On the Public Understanding of Chemistry
by Peter Mahaffy
An important objective of IUPAC’s revised chemical education efforts was to give increased attention to the critical interfaces between chemistry and society. Chemistry as a science cannot flourish in isolation, but must develop within a context of public understanding and mutual trust. Thus, one of the Union’s longrange goals is to "advance the public understanding of chemistry."
I’m pleased to report that IUPAC’s efforts to focus on the two-way flow of ideas between chemistry and society have had a fruitful beginning with the formation of the CCE Subcommittee on the Public Understanding of Chemistry (PUC). The subcommittee held its first informal meeting at the 17th International Conference on Chemical Education in Beijing in August 2002. The five out of eight members who were able to attend set the directions for the committee’s work.
The contexts for chemistry and for its interactions with society are fundamentally different in the various parts of our global village. It is therefore a daunting task to map what projects in this area are being undertaken by chemical societies, industry, educational institutions, and non-governmental organizations. The subcommittee is aware of the impressive existing initiatives in this area and the limited resources within PUC. The biggest challenge will be to avoid duplicating existing efforts and to explore what activities will best fit with IUPAC’s mission and focus.
The PUC subcommittee agreed to prepare a proposal for an IUPAC project to initiate this mapping and evaluation of existing public understanding of science efforts and to propose a focus for PUC activities. Consistent with IUPAC’s focus, activities will likely be centered on facilitating communication among those responsible for on-going public understanding initiatives, and encouraging others to fill in the gaps that are identified. It is clear that much of our work will be done electronically, and the Internet will be an important tool in communicating what is being done. Bob Bucat <firstname.lastname@example.org> has agreed to coordinate the preparation of a project proposal. He welcomes your comments.
A public launch of the IUPAC CCE Public Understanding initiative will take place on 14 August 2003 at the 39th IUPAC Congress, held jointly this year with the 86th Conference of the Canadian Society for Chemistry (session CE03 of the Congress). On that date a series of three symposia featuring invited speakers will be held, focusing on various aspects of the public understanding of chemistry. Symposia titles and the committed invited speakers are as follows:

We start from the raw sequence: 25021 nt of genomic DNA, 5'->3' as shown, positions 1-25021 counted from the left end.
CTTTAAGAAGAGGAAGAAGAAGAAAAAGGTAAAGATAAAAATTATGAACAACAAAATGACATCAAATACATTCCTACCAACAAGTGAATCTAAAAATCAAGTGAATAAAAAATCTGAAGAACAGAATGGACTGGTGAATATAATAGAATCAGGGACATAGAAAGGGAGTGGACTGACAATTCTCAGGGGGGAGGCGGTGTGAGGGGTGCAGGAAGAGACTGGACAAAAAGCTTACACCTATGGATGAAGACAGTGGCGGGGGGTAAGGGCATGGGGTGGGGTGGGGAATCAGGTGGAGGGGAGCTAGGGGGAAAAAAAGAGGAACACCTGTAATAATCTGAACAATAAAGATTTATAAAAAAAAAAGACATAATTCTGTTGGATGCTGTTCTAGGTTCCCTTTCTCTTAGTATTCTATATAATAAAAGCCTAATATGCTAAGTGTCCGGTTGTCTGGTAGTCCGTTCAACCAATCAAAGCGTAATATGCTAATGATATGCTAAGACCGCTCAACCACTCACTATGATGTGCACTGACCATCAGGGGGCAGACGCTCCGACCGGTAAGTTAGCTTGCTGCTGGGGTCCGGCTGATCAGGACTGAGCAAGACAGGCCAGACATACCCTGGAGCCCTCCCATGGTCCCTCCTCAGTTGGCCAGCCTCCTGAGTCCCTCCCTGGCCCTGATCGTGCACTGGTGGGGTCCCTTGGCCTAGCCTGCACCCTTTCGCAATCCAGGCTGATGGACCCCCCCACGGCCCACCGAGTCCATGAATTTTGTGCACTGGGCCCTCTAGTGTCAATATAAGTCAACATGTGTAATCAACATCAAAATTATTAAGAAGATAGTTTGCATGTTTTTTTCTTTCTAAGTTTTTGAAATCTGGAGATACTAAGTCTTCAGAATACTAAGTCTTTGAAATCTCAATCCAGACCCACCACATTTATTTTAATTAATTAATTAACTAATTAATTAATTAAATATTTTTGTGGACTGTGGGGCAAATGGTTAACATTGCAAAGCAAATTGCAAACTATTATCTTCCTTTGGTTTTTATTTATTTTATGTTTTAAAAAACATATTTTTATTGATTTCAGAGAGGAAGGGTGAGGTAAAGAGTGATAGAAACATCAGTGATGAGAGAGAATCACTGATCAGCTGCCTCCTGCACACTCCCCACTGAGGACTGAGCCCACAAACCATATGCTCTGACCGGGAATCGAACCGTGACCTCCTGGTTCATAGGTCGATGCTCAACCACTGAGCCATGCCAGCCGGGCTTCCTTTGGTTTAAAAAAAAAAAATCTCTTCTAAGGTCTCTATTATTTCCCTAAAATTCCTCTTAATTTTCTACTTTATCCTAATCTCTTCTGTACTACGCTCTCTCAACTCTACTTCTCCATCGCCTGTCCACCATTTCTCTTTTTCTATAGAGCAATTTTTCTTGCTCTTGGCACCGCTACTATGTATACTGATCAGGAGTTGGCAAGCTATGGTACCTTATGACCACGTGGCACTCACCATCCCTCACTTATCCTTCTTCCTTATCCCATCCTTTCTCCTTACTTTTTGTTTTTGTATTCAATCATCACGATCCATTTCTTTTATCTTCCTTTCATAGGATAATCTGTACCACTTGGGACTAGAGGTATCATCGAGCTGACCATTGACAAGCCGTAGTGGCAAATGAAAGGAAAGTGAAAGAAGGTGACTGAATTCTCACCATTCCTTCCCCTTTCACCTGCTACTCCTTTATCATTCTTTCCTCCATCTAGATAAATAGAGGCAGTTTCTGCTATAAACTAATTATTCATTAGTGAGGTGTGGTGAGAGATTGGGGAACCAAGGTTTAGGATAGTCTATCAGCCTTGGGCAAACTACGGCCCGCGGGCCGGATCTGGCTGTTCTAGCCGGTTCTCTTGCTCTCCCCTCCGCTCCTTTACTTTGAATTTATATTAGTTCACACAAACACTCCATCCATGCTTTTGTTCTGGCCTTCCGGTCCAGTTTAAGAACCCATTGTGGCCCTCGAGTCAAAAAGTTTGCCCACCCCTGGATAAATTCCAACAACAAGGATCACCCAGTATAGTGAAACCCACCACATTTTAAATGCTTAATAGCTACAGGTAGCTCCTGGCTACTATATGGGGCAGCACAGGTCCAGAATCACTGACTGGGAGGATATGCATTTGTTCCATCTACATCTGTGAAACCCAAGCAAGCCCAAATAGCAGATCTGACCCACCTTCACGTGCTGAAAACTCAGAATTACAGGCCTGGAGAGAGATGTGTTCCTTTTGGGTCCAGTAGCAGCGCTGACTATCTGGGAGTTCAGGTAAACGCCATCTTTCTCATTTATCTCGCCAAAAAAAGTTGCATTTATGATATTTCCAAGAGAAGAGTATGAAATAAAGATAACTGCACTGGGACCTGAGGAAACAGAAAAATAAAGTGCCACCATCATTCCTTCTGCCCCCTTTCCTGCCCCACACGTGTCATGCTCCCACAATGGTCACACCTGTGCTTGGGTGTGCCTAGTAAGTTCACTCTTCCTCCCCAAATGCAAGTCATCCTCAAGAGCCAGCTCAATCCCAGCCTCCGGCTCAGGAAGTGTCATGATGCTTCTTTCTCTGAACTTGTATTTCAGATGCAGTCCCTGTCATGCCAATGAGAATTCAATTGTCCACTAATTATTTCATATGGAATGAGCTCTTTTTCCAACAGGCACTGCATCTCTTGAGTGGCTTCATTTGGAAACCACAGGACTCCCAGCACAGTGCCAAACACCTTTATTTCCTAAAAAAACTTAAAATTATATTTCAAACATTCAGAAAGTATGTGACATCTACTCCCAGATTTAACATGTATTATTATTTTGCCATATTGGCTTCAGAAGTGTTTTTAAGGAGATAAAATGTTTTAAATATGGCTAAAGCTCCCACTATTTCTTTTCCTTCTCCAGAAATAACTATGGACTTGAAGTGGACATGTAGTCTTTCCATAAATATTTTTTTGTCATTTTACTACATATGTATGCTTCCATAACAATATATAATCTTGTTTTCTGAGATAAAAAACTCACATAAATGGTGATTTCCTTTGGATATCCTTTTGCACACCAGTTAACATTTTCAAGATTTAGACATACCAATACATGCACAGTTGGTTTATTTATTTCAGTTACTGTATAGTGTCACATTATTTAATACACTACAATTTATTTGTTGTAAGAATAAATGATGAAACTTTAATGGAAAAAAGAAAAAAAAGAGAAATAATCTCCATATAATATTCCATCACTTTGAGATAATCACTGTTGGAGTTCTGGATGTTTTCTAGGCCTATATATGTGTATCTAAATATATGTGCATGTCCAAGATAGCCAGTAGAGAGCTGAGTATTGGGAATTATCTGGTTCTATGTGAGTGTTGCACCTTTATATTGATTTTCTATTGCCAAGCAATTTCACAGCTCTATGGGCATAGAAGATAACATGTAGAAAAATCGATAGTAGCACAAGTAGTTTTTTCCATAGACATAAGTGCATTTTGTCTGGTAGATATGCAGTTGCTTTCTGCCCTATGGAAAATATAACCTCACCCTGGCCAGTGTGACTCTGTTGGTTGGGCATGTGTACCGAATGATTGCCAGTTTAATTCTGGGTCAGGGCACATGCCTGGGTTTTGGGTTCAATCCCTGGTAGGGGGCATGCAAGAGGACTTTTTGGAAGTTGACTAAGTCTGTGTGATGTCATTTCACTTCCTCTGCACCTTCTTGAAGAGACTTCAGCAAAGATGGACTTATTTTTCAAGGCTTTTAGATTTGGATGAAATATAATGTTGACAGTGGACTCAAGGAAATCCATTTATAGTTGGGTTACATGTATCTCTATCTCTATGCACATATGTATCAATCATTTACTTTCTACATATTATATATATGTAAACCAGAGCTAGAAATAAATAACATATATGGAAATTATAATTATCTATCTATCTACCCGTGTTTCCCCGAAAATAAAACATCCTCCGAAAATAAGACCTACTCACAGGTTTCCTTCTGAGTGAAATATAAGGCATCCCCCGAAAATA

The Flow of Ideas Between Chemists and the Public Through the Media, sponsored by DOW Canada, and featuring Madeleine Jacobs, editor in chief of Chemical & Engineering News, as one of the confirmed speakers. Other representatives from the media and chemists dedicated to promoting the public understanding of chemistry will also be featured.
The Flow of Ideas from the Research Lab to Industrial or Public Use, sponsored by Imperial Oil, featuring Howard Alper, president of the Royal Society of Canada as one of the confirmed speakers. Other representatives from government and industry will also address this interface.
The Flow of Ideas Through Society, sponsored by Shell Canada Chemicals, featuring Tim Faithfull, president of Shell Canada, and Stuart Smith, past chair of the National Round Table on the Economy and Environment, as confirmed speakers. Other speakers will also address the interactions among chemistry and other key disciplines concerned with the health of people and the environment, social justice, economic growth, and general public aspirations.
Finally, an international poster contest for 10–16 year old students on the importance of chemistry in daily life is being launched this spring. Selected entries will be displayed at the Congress and published in Chemistry International. PUC member Lida Schoen <email@example.com> is the contest coordinator through the Science Across the World network.
Members of PUC include Dr. Anthony D. Ashmore (UK), Dr. D. Balasubramanian (India), Professor Robert B. Bucat (Australia), Professor Choon H. Do (Korea), Dr. Lida Schoen (Netherlands), Professor Joseph Schwarcz (Canada), and Professor Yoshito Takeuchi (Japan), and myself (Canada) as chairman.
The subcommittee welcomes your suggestions for priorities and would like to be made aware of activities and efforts in your country or region. Please contact me with your comments.
Peter Mahaffy <firstname.lastname@example.org> is professor at the King’s University College, in Edmonton, Alberta, Canada.
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About the article
Published Online: 2009-09-01
Published in Print: 2003-01-01